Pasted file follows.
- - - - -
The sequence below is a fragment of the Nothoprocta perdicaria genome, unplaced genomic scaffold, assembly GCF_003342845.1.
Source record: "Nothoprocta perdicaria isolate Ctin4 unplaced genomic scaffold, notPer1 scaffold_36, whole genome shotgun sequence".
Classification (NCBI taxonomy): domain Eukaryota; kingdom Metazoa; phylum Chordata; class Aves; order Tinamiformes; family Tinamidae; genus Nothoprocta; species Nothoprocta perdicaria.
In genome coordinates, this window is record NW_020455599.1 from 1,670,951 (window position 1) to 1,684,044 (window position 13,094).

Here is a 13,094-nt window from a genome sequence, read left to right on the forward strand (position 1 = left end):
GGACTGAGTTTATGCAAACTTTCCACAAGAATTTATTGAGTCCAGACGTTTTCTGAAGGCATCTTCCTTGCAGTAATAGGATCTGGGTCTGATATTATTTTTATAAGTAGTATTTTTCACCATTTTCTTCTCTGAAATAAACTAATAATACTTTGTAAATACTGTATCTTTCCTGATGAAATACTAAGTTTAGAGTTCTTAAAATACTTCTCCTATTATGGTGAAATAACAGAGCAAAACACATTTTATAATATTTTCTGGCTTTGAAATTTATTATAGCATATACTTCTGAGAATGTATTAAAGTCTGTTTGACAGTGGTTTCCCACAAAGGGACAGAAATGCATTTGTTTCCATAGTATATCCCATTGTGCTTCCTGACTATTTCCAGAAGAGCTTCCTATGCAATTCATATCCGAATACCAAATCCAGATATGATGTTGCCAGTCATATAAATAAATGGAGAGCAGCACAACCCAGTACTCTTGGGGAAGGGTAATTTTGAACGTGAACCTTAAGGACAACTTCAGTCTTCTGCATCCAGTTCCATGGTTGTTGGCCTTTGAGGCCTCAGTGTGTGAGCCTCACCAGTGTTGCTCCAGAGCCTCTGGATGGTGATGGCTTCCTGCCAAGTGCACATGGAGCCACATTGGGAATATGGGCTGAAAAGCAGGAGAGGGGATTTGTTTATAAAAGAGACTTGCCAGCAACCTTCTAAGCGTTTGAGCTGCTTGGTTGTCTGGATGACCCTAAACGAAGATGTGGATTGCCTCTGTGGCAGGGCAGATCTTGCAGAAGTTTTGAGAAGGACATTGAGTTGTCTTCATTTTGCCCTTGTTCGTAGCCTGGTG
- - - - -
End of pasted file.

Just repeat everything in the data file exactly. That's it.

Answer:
The sequence below is a fragment of the Nothoprocta perdicaria genome, unplaced genomic scaffold, assembly GCF_003342845.1.
Source record: "Nothoprocta perdicaria isolate Ctin4 unplaced genomic scaffold, notPer1 scaffold_36, whole genome shotgun sequence".
Classification (NCBI taxonomy): domain Eukaryota; kingdom Metazoa; phylum Chordata; class Aves; order Tinamiformes; family Tinamidae; genus Nothoprocta; species Nothoprocta perdicaria.
In genome coordinates, this window is record NW_020455599.1 from 1,670,951 (window position 1) to 1,684,044 (window position 13,094).

Here is a 13,094-nt window from a genome sequence, read left to right on the forward strand (position 1 = left end):
GGACTGAGTTTATGCAAACTTTCCACAAGAATTTATTGAGTCCAGACGTTTTCTGAAGGCATCTTCCTTGCAGTAATAGGATCTGGGTCTGATATTATTTTTATAAGTAGTATTTTTCACCATTTTCTTCTCTGAAATAAACTAATAATACTTTGTAAATACTGTATCTTTCCTGATGAAATACTAAGTTTAGAGTTCTTAAAATACTTCTCCTATTATGGTGAAATAACAGAGCAAAACACATTTTATAATATTTTCTGGCTTTGAAATTTATTATAGCATATACTTCTGAGAATGTATTAAAGTCTGTTTGACAGTGGTTTCCCACAAAGGGACAGAAATGCATTTGTTTCCATAGTATATCCCATTGTGCTTCCTGACTATTTCCAGAAGAGCTTCCTATGCAATTCATATCCGAATACCAAATCCAGATATGATGTTGCCAGTCATATAAATAAATGGAGAGCAGCACAACCCAGTACTCTTGGGGAAGGGTAATTTTGAACGTGAACCTTAAGGACAACTTCAGTCTTCTGCATCCAGTTCCATGGTTGTTGGCCTTTGAGGCCTCAGTGTGTGAGCCTCACCAGTGTTGCTCCAGAGCCTCTGGATGGTGATGGCTTCCTGCCAAGTGCACATGGAGCCACATTGGGAATATGGGCTGAAAAGCAGGAGAGGGGATTTGTTTATAAAAGAGACTTGCCAGCAACCTTCTAAGCGTTTGAGCTGCTTGGTTGTCTGGATGACCCTAAACGAAGATGTGGATTGCCTCTGTGGCAGGGCAGATCTTGCAGAAGTTTTGAGAAGGACATTGAGTTGTCTTCATTTTGCCCTTGTTCGTAGCCTGGTG